Europe Opens Higher Despite Crude's Crash Continuing

European bourses have started stronger on Wednesday, as the mood in the market appears to be improving despite the price of oil continuing to decline.

Charts (1)

European bourses have started stronger on Wednesday, as the mood in the market appears to be improving despite the price of oil continuing to decline. The FTSE which shed just shy of 3% in the previous session opened 0.8% higher. An additional $484 billion rescue package stateside and a boom in Netflix subscriber numbers are doing their bit to boost sentiment, as is upbeat news on vaccine trials in the UK.


Brent hits 18 year low
Oil is crashing for a second session, hitting levels not seen for two decades, fuelled by anemic demand and the swelling global oil glut.  Overnight Brent dropped by almost 18% hitting $15.98 a level last seen in mid-1999. The fall in Brent comes following a plunge in the price of WTI earlier this week which saw WTI futures trade in negative territory for the first time ever. The pickup in demand as Asia comes out of lock down is slower than expected. This will almost certainly be replicated across the globe.

The steep losses in the oil markets could suggest that the economic hit from coronavirus will be far worse than initially anticipated by investors. Energy stocks unsurprisingly were under pressure in the previous and we can expect them to remain depressed with oil at these levels.




Gold Shines
Gold prices are on the rise as investors seek out their safe haven properties. Gold futures jumped by 1.1% overnight taking the precious metal above the $1700 level.  We are seeing the precious metal restore its inverse relationship with stocks. Gold is starting to shine, which is not that surprising given the ongoing turmoil in the financial markets, interest rates on the floor and amid the huge levels of fiscal and monetary stimulus unleashed to cushion the impact of coronavirus. A move towards $2000 is completely conceivable.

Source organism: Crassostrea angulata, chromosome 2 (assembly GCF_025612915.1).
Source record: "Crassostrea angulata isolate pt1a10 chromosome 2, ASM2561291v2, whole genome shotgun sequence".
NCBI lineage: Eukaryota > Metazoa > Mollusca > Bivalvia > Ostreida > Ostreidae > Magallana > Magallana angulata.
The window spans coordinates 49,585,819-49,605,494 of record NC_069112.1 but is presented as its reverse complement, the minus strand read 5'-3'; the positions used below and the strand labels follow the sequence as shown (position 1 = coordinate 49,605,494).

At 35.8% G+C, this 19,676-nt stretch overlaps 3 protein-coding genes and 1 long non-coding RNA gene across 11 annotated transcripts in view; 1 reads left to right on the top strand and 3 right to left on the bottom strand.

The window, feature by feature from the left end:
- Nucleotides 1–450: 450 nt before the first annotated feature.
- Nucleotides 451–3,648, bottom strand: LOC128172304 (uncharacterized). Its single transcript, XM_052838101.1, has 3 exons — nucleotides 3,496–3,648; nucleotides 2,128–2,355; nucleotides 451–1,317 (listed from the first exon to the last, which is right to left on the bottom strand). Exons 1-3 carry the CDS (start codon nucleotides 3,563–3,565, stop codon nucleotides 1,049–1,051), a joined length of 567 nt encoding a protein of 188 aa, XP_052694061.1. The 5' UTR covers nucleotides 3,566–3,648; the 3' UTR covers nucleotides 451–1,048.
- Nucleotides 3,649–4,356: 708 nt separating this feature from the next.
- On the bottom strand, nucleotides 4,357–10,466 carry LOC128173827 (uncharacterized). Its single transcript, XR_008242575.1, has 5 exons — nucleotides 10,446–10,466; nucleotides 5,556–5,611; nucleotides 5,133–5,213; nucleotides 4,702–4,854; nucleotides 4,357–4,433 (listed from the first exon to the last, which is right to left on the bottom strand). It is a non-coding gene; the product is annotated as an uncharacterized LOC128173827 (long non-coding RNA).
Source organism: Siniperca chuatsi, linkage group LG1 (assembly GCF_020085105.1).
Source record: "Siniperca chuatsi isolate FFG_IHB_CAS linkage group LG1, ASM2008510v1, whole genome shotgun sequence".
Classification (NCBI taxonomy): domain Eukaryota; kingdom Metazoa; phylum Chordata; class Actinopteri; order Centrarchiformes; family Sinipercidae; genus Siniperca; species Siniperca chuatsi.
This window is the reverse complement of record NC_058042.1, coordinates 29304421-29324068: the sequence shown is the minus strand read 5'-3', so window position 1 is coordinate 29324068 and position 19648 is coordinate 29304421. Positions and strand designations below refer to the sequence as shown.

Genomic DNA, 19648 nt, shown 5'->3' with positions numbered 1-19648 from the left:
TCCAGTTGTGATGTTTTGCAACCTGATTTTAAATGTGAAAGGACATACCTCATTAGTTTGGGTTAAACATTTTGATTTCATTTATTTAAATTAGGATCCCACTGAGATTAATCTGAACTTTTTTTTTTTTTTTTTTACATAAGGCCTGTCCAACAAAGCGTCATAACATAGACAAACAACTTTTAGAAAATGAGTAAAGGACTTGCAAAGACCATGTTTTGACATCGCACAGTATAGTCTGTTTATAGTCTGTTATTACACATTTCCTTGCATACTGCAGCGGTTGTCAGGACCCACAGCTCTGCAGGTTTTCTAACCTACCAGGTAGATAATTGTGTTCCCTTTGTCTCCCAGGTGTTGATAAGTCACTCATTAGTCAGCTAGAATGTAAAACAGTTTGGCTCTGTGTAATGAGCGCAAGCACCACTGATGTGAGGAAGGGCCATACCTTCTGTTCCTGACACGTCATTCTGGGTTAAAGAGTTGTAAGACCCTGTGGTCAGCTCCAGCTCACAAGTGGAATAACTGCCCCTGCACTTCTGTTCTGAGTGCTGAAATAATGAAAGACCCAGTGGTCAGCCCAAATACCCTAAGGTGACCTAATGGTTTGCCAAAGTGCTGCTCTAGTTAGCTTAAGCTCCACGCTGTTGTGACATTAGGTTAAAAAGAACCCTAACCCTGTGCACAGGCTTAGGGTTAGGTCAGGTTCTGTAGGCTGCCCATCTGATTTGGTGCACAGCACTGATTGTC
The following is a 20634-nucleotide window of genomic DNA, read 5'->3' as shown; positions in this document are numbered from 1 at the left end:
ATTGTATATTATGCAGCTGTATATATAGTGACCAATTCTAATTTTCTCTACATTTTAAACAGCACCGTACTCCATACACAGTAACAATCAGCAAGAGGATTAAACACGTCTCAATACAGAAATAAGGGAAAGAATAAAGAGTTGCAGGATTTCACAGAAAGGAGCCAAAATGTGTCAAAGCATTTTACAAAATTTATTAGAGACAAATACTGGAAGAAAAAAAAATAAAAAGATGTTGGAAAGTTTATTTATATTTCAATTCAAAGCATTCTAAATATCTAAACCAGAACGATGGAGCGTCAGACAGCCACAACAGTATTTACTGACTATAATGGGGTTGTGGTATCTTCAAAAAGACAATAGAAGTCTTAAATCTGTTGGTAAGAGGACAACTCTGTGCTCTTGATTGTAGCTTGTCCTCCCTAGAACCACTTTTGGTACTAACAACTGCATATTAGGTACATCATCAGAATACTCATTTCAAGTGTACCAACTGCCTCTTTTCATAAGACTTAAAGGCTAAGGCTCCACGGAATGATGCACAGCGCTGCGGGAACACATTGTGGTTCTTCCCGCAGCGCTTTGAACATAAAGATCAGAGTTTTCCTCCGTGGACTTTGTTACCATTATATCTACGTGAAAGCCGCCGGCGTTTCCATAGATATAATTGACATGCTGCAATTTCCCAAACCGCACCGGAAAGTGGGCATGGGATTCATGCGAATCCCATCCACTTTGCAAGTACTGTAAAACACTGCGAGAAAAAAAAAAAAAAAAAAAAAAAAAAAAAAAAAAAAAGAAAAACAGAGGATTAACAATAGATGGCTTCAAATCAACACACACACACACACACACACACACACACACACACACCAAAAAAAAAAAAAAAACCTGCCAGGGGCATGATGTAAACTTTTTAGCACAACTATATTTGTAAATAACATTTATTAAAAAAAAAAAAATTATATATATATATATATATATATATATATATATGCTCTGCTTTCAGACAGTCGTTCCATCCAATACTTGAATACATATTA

Gold miners are also worth keeping an eye on. With gold prices surging and oil prices falling profit margins at gold miners have the potential to surge. Lower oil prices mean lower input costs.

UK inflation drops to 1.5% yoy
The pound is attempting to claw back some its losses after diving over 1% in the previous session. Fears that Boris Johnson could be adopting a more dovish approach to ending the UK lock down unnerved investors. These fears were then fanned by BoE governor Andrew Bailey warning of easing the lock down too soon. 

On the UK data docket, CPI is showed inflation increased at 1.5% yoy in March, down from 1.7% as petrol prices fell and consumption of non-essential items plunged. Traders have shrugged off the in line data, preferring activity data recently. 


More from Oil

Related Articles

Join our live webinars for the latest analysis and trading ideas. Register now

GAIN Capital UK Limited (trading as “City Index”) is an execution-only service provider. This material, whether or not it states any opinions, is for general information purposes only and it does not take into account your personal circumstances or objectives. This material has been prepared using the thoughts and opinions of the author and these may change. However, City Index does not plan to provide further updates to any material once published and it is not under any obligation to keep this material up to date. This material is short term in nature and may only relate to facts and circumstances existing at a specific time or day. Nothing in this material is (or should be considered to be) financial, investment, legal, tax or other advice and no reliance should be placed on it.

No opinion given in this material constitutes a recommendation by City Index or the author that any particular investment, security, transaction or investment strategy is suitable for any specific person. The material has not been prepared in accordance with legal requirements designed to promote the independence of investment research. Although City Index is not specifically prevented from dealing before providing this material, City Index does not seek to take advantage of the material prior to its dissemination. This material is not intended for distribution to, or use by, any person in any country or jurisdiction where such distribution or use would be contrary to local law or regulation.

For further details see our full non-independent research disclaimer and quarterly summary.